EUGENE, Ore. -- In the final strides of his race, Andrew Wheating had already begun to process the disappointment. It was the 1,500 meters at the USA Track and Field national championships Saturday afternoon at storied Hayward Field. (Where, as a University of Oregon sophomore in 2008, he had made the U.S. Olympic team -- and rocked the Hayward house -- with a stretch-running second-place finish in the 800 meters, the most emotional race of that year's Trials).
The punishment for U.S. quarter-miler LaShawn Merritt has been set at 21 months after the two-time Olympic champ tested positive three times for Dehydroepiandrosterone, a drug contained in a product he said he took to improve his sex life. Though Merritt could be eligible to return before the London Games, since his suspension was retroactive to October 2009, an IOC rule prohibits him as a banned athlete from actually taking part in the next Olympics. Merritt won gold at the Beijing Olympics in both the 400 meters and the 4x400-meter relay. He also won golds in both events at the world championships in Berlin last summer.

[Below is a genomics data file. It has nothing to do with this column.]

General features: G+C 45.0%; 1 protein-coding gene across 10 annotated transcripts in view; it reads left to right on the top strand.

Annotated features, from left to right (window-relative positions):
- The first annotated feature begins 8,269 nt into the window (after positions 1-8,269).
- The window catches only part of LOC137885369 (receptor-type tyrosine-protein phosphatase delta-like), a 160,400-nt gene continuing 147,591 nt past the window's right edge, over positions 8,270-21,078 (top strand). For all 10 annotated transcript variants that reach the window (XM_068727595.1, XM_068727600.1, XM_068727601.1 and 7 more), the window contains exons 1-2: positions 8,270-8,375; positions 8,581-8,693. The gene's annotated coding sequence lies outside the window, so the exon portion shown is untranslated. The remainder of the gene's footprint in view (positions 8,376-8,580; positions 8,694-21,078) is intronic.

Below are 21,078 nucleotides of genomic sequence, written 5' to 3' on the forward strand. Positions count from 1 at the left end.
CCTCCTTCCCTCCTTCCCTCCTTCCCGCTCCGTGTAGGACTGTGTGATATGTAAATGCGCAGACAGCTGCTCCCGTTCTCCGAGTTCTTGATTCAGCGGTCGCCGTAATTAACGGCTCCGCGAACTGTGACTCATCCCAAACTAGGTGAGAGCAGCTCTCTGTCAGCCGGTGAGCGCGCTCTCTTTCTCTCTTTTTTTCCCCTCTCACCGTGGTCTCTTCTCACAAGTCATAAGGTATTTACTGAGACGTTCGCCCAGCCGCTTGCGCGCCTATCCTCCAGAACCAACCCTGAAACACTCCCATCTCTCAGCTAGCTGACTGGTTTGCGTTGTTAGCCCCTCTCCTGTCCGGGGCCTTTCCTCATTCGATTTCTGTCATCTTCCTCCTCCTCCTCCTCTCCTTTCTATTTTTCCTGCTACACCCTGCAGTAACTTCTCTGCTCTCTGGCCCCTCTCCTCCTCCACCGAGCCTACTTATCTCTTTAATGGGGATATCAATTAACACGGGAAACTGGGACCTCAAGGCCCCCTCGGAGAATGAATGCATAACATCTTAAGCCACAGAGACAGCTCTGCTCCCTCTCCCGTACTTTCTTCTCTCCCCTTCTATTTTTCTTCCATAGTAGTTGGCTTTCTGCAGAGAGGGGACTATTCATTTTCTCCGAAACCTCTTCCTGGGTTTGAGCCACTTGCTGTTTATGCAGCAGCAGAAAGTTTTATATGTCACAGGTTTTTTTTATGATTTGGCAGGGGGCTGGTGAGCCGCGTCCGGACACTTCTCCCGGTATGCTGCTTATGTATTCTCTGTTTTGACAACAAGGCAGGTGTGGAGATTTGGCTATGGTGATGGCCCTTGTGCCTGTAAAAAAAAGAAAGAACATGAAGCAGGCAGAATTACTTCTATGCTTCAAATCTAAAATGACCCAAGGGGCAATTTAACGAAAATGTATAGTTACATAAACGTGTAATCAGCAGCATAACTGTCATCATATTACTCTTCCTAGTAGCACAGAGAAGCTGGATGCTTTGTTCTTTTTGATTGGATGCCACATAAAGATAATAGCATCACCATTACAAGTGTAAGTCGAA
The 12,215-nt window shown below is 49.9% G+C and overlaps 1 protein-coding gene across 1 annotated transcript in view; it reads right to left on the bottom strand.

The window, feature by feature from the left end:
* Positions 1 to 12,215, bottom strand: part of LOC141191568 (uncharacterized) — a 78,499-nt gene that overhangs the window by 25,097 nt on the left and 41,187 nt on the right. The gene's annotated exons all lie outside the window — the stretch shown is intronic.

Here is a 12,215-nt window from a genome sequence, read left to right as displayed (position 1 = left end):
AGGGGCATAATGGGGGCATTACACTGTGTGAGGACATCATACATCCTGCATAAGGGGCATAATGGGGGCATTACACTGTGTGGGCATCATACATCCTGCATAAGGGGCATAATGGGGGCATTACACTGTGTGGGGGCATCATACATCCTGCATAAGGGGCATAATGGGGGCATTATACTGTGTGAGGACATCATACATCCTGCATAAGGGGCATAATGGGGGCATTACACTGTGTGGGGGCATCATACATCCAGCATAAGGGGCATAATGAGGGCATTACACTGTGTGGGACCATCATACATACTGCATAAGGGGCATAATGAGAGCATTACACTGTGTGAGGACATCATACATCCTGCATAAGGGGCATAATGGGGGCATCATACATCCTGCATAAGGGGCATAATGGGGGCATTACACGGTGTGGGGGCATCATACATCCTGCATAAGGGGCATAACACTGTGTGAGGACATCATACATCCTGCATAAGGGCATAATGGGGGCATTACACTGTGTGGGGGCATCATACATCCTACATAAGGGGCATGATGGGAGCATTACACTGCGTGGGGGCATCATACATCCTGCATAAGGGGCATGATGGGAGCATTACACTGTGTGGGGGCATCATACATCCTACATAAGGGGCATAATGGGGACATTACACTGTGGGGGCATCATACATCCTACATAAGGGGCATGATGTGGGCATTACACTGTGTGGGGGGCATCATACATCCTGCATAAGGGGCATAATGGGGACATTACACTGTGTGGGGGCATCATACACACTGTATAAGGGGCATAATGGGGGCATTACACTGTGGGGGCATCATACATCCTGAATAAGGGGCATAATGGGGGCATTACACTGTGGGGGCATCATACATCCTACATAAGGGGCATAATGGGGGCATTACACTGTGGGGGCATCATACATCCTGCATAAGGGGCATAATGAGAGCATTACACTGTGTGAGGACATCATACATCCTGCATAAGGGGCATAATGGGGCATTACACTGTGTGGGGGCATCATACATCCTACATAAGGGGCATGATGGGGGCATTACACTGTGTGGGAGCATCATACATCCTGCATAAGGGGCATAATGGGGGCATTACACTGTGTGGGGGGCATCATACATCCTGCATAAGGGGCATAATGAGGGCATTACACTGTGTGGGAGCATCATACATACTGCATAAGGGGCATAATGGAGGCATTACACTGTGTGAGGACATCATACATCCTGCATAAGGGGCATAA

DES MOINES, Iowa -- At their best, Jeremy Wariner and Sanya Richards-Ross make the very difficult look very easy. Their job is to run once around a track -- 400 meters -- faster than seven opponents. It's painful work, a mix of speed and stamina and more technical execution than you might imagine.
BERLIN -- Allyson Felix and LaShawn Merritt ruled their events on Friday night at Berlin's Olympic Stadium, and there should be no doubting their supremacy in their respective races. Both U.S. runners came into this year's world championships in Berlin with something to prove. Felix entered as the two-time defending world champion at 200 meters, but she settled for silver behind Jamaica's Veronica Campbell-Brown at last summer's Olympics in Beijing. Merritt entered as the Olympic 400-meter champion who was still getting second billing before the event here because his teammate, Jeremy Wariner, the Olympic silver medalist, had won the previous two world titles and the 2004 Olympics.
He watched on Thursday night from a seat high in Section J in the old wooden grandstand on the Hayward Field backstretch, anonymously punching a stopwatch while surrounded by another sellout crowd at the U.S. Olympic Track and Field Trials. Clyde Hart is 75 years old; he has been coaching track and field for more than five decades, and he is to 400-meter runners what Bill Walsh once was to quarterbacks.